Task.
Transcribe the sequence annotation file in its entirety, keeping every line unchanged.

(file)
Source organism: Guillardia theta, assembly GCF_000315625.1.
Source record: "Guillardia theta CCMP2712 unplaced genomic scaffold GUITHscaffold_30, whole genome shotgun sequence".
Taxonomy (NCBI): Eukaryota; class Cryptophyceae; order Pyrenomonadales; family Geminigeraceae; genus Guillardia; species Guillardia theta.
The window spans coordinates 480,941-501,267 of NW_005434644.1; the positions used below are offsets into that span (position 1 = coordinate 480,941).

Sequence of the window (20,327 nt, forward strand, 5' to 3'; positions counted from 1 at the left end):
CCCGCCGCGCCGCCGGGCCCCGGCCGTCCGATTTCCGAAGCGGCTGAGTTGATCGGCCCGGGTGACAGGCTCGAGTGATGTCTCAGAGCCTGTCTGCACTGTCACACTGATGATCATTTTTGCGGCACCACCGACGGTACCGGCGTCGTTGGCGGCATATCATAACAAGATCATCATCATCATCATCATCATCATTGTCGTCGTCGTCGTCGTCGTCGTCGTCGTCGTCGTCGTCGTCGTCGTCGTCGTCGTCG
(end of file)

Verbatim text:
Source organism: Guillardia theta, assembly GCF_000315625.1.
Source record: "Guillardia theta CCMP2712 unplaced genomic scaffold GUITHscaffold_30, whole genome shotgun sequence".
Taxonomy (NCBI): Eukaryota; class Cryptophyceae; order Pyrenomonadales; family Geminigeraceae; genus Guillardia; species Guillardia theta.
The window spans coordinates 480,941-501,267 of NW_005434644.1; the positions used below are offsets into that span (position 1 = coordinate 480,941).

Sequence of the window (20,327 nt, forward strand, 5' to 3'; positions counted from 1 at the left end):
CCCGCCGCGCCGCCGGGCCCCGGCCGTCCGATTTCCGAAGCGGCTGAGTTGATCGGCCCGGGTGACAGGCTCGAGTGATGTCTCAGAGCCTGTCTGCACTGTCACACTGATGATCATTTTTGCGGCACCACCGACGGTACCGGCGTCGTTGGCGGCATATCATAACAAGATCATCATCATCATCATCATCATCATTGTCGTCGTCGTCGTCGTCGTCGTCGTCGTCGTCGTCGTCGTCGTCGTCGTCGTCGTCG